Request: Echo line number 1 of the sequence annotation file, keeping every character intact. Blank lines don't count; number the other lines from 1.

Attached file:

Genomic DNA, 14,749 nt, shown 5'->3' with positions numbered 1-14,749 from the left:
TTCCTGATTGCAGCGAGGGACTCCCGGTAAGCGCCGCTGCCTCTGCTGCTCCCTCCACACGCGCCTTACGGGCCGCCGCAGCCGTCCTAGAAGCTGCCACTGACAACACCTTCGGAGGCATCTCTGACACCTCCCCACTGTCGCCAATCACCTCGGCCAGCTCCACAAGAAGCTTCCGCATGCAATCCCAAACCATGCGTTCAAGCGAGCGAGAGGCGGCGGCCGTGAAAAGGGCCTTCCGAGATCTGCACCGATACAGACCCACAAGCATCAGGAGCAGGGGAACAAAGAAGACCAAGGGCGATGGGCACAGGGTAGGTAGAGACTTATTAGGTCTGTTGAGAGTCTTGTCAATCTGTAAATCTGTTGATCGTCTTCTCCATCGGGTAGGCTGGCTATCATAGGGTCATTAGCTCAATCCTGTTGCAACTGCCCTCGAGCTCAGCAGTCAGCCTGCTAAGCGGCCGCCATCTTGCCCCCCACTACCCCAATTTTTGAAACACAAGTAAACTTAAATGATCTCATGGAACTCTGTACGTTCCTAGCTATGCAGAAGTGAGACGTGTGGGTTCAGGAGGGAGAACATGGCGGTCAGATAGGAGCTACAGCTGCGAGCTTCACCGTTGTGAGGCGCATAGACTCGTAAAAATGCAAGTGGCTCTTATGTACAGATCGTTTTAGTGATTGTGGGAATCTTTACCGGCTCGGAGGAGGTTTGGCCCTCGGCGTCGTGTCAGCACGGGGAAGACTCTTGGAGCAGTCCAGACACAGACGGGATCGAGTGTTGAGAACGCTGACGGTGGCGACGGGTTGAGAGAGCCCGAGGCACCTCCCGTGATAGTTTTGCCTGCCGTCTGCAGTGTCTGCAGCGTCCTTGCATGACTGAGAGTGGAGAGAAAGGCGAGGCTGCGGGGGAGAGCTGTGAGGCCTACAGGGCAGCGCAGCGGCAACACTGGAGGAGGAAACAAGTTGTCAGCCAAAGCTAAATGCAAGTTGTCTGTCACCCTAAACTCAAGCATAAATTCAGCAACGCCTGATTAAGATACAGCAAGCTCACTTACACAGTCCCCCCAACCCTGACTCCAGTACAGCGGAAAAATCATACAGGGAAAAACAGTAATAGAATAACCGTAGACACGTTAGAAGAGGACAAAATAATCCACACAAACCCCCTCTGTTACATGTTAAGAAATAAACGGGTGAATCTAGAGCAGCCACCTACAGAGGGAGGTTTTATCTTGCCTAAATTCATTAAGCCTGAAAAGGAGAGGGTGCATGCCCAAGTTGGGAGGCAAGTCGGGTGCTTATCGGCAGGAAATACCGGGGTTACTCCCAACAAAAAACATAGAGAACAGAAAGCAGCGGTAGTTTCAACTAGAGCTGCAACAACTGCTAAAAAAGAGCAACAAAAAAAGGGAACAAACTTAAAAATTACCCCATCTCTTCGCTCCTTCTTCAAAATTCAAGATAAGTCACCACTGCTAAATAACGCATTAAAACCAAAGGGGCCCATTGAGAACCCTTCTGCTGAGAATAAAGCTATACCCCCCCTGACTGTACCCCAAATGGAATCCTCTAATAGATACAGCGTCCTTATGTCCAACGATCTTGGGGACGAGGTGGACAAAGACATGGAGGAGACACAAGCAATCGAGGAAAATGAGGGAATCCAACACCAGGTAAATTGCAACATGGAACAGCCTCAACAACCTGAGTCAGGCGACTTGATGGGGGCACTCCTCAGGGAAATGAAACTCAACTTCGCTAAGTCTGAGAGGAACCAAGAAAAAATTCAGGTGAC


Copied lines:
Genomic DNA, 14,749 nt, shown 5'->3' with positions numbered 1-14,749 from the left: